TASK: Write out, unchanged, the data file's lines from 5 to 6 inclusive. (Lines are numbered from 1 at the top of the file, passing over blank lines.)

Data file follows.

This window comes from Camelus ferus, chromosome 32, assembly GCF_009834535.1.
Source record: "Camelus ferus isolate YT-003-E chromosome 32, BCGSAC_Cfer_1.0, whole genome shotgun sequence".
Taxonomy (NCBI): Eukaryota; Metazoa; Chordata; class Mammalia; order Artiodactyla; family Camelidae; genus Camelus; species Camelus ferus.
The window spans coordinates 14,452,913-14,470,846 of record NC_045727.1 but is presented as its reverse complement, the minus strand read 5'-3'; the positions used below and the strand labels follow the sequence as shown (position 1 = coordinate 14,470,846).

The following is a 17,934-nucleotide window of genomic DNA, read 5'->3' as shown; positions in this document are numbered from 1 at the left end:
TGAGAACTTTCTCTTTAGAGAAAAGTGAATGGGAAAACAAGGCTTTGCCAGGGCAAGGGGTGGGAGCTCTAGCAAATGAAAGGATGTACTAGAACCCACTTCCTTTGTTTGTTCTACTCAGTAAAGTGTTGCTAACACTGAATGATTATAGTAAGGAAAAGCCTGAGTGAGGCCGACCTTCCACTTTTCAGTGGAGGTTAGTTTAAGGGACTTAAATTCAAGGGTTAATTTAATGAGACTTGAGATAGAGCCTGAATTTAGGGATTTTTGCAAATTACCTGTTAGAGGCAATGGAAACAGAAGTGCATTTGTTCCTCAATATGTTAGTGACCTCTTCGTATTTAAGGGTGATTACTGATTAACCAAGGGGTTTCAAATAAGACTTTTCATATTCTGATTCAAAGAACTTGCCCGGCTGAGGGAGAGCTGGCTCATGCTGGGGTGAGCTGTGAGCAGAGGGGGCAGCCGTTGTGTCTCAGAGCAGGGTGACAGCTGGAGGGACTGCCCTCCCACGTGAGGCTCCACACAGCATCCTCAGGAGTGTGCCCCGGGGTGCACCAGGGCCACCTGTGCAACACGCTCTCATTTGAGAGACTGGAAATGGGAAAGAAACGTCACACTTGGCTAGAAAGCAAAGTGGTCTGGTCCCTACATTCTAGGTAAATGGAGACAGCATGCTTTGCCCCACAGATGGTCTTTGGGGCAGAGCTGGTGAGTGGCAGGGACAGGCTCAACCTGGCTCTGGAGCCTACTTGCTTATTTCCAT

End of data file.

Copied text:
The following is a 17,934-nucleotide window of genomic DNA, read 5'->3' as shown; positions in this document are numbered from 1 at the left end:
TGAGAACTTTCTCTTTAGAGAAAAGTGAATGGGAAAACAAGGCTTTGCCAGGGCAAGGGGTGGGAGCTCTAGCAAATGAAAGGATGTACTAGAACCCACTTCCTTTGTTTGTTCTACTCAGTAAAGTGTTGCTAACACTGAATGATTATAGTAAGGAAAAGCCTGAGTGAGGCCGACCTTCCACTTTTCAGTGGAGGTTAGTTTAAGGGACTTAAATTCAAGGGTTAATTTAATGAGACTTGAGATAGAGCCTGAATTTAGGGATTTTTGCAAATTACCTGTTAGAGGCAATGGAAACAGAAGTGCATTTGTTCCTCAATATGTTAGTGACCTCTTCGTATTTAAGGGTGATTACTGATTAACCAAGGGGTTTCAAATAAGACTTTTCATATTCTGATTCAAAGAACTTGCCCGGCTGAGGGAGAGCTGGCTCATGCTGGGGTGAGCTGTGAGCAGAGGGGGCAGCCGTTGTGTCTCAGAGCAGGGTGACAGCTGGAGGGACTGCCCTCCCACGTGAGGCTCCACACAGCATCCTCAGGAGTGTGCCCCGGGGTGCACCAGGGCCACCTGTGCAACACGCTCTCATTTGAGAGACTGGAAATGGGAAAGAAACGTCACACTTGGCTAGAAAGCAAAGTGGTCTGGTCCCTACATTCTAGGTAAATGGAGACAGCATGCTTTGCCCCACAGATGGTCTTTGGGGCAGAGCTGGTGAGTGGCAGGGACAGGCTCAACCTGGCTCTGGAGCCTACTTGCTTATTTCCAT